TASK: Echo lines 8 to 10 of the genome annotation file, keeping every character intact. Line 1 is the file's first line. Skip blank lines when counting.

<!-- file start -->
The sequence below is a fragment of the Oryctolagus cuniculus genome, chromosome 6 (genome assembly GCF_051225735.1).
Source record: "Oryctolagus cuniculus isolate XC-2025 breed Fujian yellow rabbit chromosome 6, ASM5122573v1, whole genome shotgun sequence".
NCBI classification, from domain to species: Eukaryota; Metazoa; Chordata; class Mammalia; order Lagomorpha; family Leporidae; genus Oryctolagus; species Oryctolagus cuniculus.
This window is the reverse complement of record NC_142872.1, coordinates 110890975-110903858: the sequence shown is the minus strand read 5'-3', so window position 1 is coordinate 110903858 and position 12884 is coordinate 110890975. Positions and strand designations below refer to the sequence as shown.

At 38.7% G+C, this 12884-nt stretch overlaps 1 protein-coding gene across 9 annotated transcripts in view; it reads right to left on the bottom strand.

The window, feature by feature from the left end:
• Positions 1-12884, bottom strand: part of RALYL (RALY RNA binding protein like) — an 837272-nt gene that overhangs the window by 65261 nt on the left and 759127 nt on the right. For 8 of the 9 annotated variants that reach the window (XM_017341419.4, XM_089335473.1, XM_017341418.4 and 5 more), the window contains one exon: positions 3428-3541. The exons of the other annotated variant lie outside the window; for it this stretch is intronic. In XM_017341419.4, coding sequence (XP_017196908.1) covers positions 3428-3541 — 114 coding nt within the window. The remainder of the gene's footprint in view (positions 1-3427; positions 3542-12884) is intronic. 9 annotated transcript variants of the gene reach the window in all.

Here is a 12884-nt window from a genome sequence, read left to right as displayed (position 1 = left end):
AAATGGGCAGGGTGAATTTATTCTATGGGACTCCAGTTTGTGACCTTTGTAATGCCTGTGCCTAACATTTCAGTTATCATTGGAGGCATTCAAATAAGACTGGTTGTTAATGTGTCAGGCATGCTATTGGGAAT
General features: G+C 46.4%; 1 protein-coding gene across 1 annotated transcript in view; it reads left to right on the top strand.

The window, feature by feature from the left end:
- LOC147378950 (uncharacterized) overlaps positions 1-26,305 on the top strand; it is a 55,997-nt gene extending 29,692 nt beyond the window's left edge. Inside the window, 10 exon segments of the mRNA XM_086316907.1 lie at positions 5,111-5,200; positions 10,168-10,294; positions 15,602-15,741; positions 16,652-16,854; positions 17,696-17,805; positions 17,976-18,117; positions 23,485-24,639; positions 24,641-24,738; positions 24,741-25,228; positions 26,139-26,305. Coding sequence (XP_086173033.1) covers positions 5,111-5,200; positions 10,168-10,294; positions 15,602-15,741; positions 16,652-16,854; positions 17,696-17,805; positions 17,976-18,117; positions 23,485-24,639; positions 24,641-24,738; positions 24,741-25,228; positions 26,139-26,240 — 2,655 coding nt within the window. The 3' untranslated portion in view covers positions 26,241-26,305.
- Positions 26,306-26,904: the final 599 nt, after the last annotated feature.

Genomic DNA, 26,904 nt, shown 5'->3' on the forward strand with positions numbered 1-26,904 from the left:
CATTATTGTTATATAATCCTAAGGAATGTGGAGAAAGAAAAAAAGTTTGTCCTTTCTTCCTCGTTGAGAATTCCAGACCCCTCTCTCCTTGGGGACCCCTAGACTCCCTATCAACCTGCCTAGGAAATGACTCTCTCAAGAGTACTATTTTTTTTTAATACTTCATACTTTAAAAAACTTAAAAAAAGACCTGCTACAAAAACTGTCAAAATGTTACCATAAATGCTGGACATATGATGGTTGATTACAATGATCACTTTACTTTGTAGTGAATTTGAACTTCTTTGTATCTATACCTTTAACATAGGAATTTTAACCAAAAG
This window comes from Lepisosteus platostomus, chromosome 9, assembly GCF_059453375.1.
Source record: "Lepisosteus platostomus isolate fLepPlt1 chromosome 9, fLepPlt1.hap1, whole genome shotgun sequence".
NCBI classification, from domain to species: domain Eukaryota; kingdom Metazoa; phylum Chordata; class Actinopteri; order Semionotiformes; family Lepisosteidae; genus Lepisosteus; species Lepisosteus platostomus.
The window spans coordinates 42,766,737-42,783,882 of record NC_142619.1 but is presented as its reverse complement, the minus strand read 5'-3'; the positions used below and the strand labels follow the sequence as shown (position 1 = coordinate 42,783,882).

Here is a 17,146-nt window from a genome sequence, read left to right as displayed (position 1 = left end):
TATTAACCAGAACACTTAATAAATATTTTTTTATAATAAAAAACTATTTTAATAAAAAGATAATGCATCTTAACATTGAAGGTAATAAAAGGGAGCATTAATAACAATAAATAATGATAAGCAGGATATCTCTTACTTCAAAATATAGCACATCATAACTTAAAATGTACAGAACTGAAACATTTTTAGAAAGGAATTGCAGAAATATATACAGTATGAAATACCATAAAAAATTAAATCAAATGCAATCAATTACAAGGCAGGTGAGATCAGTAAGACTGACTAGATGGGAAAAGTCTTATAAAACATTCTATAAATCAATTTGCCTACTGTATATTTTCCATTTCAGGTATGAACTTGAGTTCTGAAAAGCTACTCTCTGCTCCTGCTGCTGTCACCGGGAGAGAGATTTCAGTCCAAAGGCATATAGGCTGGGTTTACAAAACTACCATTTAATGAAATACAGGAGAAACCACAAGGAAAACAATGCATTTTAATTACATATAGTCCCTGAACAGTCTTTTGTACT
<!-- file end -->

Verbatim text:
Here is a 12884-nt window from a genome sequence, read left to right as displayed (position 1 = left end):
AAATGGGCAGGGTGAATTTATTCTATGGGACTCCAGTTTGTGACCTTTGTAATGCCTGTGCCTAACATTTCAGTTATCATTGGAGGCATTCAAATAAGACTGGTTGTTAATGTGTCAGGCATGCTATTGGGAAT
General features: G+C 46.4%; 1 protein-coding gene across 1 annotated transcript in view; it reads left to right on the top strand.